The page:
“The reason for IPOing now is we want to be one of the first to market,” CEO Jon Mabbitt said to The Register. “To get there we need the resources. We feel we’ve got the IP and this initial use of funds is to take us to a modest level, a low-risk scale-up.”
Graphene is a one-atom-thick sheet of carbon atoms that is stronger than diamond and more conductive than silicon. It has major potential applications in computing, touch screens, solar panels and strengthening additives. But commercializing it has been difficult due to production costs and difficulty scaling the material to commercial amounts.
AGM has a patented system for production. It makes graphene in a powdered form, which can be added to other materials to increase their strength, conductivity or other related properties. Mabbitt told CNBC that the company plans to use the IPO funds to scale from producing 1 ton to 8 tons of graphene per year. Eventually, it could increase to 50 tons annually.
AGM is not the first company to attempt to commercialize graphene, and there will likely be many more as the science behind the material improves. Graphene was first created in a lab in 2002 at the University of Manchester. Since then, production techniques have improved from prying chunks of graphene off of pencil graphite with a piece of tape to systems that pull it out of the air in hot furnaces. Eventually, rolls like those used to print newspapers could be utilized to make huge sheets of graphene.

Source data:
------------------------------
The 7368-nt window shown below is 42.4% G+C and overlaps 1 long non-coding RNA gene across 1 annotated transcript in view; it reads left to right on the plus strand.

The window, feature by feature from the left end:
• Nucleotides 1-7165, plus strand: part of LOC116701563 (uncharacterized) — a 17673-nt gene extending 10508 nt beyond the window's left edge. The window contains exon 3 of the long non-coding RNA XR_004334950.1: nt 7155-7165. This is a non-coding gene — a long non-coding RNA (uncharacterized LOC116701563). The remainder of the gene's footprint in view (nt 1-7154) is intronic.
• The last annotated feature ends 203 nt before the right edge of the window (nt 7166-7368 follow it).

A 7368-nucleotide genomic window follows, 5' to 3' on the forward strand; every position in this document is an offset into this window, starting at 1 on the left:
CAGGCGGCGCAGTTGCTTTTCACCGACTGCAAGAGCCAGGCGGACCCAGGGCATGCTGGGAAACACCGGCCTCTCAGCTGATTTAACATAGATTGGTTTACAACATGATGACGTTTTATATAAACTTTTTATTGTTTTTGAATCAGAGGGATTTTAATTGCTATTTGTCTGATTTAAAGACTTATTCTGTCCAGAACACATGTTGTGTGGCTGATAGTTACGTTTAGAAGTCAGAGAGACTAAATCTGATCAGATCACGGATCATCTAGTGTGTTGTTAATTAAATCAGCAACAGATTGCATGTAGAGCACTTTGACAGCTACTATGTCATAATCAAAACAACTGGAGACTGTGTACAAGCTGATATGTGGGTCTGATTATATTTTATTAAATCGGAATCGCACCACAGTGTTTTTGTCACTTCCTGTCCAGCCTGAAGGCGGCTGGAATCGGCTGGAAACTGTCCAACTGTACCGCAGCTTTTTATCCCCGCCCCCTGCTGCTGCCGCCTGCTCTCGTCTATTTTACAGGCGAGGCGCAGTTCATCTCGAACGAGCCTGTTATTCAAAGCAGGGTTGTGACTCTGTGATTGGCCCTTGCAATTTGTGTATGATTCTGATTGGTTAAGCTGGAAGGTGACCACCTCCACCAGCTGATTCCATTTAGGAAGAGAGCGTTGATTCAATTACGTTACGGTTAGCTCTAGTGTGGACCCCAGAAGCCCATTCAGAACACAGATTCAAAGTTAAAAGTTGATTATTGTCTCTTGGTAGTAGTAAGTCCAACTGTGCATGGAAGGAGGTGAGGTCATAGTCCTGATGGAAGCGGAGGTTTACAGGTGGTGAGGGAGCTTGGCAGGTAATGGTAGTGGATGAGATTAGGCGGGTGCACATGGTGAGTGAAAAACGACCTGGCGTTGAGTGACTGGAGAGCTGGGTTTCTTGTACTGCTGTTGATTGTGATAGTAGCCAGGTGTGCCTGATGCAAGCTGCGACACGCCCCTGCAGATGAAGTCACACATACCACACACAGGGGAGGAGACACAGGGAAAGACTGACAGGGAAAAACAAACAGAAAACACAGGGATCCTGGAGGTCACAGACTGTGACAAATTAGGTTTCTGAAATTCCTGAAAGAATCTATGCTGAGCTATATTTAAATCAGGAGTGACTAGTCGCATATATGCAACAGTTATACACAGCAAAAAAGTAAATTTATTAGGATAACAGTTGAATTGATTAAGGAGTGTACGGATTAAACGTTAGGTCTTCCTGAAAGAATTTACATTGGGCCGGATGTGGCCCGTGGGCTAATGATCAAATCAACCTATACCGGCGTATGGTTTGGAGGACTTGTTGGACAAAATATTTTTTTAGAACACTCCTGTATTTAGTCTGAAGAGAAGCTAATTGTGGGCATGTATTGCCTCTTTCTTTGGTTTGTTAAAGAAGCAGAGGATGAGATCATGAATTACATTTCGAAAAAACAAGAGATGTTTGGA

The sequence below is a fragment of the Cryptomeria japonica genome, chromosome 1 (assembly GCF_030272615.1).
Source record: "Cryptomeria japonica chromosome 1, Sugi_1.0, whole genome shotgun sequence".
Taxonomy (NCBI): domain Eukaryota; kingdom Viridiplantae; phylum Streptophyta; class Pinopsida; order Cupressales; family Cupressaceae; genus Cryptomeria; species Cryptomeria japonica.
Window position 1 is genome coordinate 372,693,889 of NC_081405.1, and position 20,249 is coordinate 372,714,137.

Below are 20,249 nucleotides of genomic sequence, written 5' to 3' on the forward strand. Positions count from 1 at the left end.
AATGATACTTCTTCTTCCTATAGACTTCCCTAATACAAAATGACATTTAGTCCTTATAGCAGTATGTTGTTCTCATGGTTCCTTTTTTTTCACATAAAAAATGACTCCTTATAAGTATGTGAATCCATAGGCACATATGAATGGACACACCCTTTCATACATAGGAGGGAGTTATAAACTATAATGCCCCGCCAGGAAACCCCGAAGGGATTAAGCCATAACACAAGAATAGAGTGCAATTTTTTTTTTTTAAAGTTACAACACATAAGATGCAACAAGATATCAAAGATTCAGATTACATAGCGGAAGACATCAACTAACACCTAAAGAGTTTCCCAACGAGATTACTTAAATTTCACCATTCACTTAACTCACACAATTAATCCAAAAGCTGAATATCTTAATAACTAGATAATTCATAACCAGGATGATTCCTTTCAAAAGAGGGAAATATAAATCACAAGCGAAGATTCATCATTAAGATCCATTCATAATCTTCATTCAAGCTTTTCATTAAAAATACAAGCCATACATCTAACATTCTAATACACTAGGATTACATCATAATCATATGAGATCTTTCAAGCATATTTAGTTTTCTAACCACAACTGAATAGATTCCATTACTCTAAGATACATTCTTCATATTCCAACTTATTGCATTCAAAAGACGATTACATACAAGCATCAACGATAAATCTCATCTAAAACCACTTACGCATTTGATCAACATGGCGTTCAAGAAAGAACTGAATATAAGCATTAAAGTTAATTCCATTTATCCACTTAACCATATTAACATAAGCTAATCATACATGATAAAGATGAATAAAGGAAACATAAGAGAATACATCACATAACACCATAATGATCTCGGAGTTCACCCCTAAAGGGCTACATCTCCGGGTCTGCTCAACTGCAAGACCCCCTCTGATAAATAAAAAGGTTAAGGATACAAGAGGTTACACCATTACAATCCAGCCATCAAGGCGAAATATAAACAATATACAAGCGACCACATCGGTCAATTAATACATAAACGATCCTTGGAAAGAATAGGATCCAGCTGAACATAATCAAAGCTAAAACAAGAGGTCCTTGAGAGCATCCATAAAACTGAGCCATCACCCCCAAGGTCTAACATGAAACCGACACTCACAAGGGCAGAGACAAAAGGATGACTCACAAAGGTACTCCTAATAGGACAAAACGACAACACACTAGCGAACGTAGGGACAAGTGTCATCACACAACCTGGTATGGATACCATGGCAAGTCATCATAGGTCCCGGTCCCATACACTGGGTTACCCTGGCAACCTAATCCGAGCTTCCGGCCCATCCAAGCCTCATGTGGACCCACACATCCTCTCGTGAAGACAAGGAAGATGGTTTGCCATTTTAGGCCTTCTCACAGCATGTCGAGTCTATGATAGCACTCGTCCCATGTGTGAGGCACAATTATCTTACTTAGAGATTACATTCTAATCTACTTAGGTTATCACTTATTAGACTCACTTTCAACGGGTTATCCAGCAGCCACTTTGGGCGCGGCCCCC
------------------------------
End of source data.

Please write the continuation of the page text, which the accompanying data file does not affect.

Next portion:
The U.K. has made commercializing graphene a major national goal. Yesterday, the Bill and Melinda Gates foundation announced a $100,000 grant for a team at the new National Graphene Institute in Manchester to create safer and more comfortable condoms made of a blend of graphene and latex.
“We (the British) are good with the initial materials, but other people are better at seeing applications. … We have to be careful with graphene, otherwise it is one of those things that we just let go,” Mabbitt said to CNBC.